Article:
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Advertisers may get shot at renaming MBTA stations

The T could be getting closer to selling station names to corporate sponsors.

It's no surprise that the T is strapped for cash.

After a long winter of figuring out how to close its fiscal 2013 budget deficit by slashing some services and agreeing to a fare hike, MBTA officials continue to explore ways to raise revenue for the Hub's public transit agency.

But is selling the names of stops and stations in the works?

Riders could be rolling into "McDonald's Station" or "Macy's Avenue," rather than the traditional stops they are familiar with if the T's Board of Directors decides to give up the naming rights of certain locations for some extra cash.

According to an MBTA spokesman, the T selected a group to develop a "naming rights program," and were tasked with drafting a Request For Proposals (RFP) that would be used to solicit bids.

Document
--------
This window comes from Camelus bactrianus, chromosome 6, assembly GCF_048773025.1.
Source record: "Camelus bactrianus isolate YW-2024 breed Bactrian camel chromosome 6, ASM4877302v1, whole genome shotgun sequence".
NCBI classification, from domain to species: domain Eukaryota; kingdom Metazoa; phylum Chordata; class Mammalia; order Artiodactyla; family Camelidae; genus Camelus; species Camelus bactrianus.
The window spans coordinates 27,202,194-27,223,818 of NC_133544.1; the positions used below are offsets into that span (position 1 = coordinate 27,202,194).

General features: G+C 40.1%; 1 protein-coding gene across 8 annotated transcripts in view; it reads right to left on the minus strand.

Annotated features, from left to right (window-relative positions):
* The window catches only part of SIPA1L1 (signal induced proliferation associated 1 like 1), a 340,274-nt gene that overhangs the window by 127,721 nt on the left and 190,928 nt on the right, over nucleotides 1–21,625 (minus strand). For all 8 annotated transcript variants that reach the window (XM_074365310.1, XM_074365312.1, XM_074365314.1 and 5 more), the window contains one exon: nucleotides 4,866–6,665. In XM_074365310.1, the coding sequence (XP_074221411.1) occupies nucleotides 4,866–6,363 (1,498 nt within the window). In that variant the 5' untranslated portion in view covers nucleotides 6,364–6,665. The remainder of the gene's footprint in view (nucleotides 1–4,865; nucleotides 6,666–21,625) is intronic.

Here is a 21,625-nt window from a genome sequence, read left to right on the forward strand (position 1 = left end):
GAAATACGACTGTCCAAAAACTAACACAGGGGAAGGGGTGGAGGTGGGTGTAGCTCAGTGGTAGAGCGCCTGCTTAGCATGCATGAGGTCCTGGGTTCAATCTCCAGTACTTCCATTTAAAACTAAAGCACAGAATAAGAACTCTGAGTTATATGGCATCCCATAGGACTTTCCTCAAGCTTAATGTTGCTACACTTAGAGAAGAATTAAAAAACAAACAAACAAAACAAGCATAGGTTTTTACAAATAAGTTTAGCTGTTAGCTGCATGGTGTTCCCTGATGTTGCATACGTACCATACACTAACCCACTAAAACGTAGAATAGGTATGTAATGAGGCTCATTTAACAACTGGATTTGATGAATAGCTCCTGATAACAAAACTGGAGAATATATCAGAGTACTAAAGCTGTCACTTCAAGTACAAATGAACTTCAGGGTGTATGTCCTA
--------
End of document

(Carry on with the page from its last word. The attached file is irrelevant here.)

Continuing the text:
The group, IMG, also had a focus group come in and discuss the pros and cons of selling naming rights, according to T officials.

The details about the focus group and the outcome of the study will be revealed at the next regularly scheduled monthly board meeting.

Joe Pesaturo, spokesman for the T, told Metro that the Requests for Proposals, if rolled out, will offer naming rights opportunities, which would be individually bid out.

"As it works to develop an RFP, IMG is using feedback generated at the focus group session. After the Board of Directors is given a briefing on the RFP, the MBTA anticipates advertising it," he said in an e-mail.

Pesaturo said the point of the focus group was to "get an idea of what customers would think of the possibility of adding advertisers' names to MBTA facilities."

He did not say what the outcome of the feedback was, however, but confirmed there would be a briefing to the board in an upcoming meeting and they could go forward with the idea if "the board is comfortable with that."

In December, an advocacy group claimed that selling the naming rights to T stations was "corrupt."

"If we move forward with this initiative, it must be done in a manner that is consistent with the distinctive character and attributes of America's first subway," said interim MBTA General Manager Jon Davis.